On Monday, June 1, 2015, the Supreme Court of the United States published its opinion in the matter of Bank of America v. Caulkett. The issue determined was whether or not, in a bankruptcy liquidation (Chapter 7 proceeding), the debtor can void a second mortgage when the property (typically the home) is worth less than the first mortgage. The Court ruled they cannot.

For years, individual Chapter 7 debtors have routinely stripped down their second mortgages completely under the theory that since there was no equity in the collateral (usually a debtor’s home), then it was unsecured and hence dischargeable as an unsecured debt. This left second mortgagees without any collateral post-discharge. The Court’s decision this week has changed all of this.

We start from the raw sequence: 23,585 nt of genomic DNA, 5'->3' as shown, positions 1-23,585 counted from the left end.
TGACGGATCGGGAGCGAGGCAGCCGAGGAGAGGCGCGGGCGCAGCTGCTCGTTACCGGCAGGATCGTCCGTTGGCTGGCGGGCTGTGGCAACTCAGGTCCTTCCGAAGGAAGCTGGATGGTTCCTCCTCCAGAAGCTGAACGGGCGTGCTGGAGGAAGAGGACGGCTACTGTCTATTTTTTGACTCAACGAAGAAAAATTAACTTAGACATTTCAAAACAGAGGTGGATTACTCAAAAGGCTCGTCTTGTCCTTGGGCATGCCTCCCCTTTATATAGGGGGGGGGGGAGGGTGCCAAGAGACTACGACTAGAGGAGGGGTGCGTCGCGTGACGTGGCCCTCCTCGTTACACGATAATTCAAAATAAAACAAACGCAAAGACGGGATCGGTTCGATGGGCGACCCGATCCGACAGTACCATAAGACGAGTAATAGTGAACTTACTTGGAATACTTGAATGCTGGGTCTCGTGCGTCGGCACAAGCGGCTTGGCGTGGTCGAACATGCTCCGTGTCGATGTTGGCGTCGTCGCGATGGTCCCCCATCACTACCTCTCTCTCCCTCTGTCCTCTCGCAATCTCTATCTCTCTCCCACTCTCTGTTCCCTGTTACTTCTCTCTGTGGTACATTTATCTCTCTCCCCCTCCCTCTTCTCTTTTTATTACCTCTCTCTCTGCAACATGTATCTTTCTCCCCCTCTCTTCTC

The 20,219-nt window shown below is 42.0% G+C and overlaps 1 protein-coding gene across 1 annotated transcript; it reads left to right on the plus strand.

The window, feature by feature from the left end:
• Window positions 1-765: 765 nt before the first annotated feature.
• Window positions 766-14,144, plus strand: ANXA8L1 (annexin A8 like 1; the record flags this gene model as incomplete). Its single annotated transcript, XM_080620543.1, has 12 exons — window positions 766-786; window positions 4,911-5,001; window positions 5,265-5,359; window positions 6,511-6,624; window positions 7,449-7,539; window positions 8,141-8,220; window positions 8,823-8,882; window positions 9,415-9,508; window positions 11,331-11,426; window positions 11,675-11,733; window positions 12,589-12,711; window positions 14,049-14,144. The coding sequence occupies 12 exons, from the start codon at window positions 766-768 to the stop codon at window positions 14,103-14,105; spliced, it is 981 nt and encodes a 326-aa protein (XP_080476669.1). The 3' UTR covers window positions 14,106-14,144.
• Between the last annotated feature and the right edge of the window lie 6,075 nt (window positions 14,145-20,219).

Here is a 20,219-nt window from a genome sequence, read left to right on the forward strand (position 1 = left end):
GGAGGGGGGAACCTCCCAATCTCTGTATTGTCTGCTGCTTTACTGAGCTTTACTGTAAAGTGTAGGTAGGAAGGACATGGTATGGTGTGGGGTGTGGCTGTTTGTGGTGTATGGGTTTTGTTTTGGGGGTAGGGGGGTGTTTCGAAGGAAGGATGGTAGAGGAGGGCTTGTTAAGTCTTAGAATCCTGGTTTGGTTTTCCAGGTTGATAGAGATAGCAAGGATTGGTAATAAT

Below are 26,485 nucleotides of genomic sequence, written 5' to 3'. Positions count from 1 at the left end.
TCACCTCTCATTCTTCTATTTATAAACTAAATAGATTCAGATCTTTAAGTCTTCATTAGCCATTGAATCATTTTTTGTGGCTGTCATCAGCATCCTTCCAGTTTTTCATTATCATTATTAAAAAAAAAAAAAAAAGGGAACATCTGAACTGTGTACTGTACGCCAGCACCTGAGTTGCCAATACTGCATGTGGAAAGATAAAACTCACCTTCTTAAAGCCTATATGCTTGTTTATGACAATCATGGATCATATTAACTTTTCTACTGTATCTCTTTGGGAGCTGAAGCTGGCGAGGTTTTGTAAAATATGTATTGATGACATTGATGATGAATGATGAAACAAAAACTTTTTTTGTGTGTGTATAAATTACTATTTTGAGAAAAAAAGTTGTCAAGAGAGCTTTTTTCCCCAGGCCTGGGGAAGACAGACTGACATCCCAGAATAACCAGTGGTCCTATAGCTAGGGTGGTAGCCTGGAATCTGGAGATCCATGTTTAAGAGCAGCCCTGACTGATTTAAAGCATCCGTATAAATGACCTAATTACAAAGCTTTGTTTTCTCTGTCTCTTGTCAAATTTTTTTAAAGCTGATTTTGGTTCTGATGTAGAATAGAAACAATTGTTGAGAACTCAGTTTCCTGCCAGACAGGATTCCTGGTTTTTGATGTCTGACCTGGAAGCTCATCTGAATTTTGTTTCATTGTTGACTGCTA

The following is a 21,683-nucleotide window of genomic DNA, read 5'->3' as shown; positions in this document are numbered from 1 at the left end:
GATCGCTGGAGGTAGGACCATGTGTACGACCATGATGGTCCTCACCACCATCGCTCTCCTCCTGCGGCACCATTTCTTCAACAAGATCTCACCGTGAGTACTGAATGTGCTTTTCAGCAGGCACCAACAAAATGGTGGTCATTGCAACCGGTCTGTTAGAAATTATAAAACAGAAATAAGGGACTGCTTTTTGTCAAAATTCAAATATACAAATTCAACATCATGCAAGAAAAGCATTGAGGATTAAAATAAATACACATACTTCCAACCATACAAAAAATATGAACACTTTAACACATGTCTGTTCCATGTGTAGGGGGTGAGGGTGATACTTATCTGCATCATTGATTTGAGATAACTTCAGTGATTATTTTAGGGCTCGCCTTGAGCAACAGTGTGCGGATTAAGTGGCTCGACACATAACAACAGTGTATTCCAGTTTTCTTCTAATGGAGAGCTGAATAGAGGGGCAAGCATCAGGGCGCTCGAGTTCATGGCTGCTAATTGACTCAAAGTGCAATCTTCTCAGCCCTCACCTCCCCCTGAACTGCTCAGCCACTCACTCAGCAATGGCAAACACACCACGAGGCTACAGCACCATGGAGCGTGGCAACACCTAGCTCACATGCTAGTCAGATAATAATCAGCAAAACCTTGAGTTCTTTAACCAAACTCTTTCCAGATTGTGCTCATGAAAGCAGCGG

The Justices relied directly on a 1992 decision (Dewsnup v. Timm). A unanimous Court followed Dewsnup, in which the Court had ruled that when the amount of a mortgage lien is greater than the market value of the property at issue, the Bankruptcy Code does not allow courts to reduce the lien’s value to the property’s market value.

Continue Reading SCOTUS: Second Mortgages NOT Voidable In Chapter 7 Proceedings (Caulkett Decision)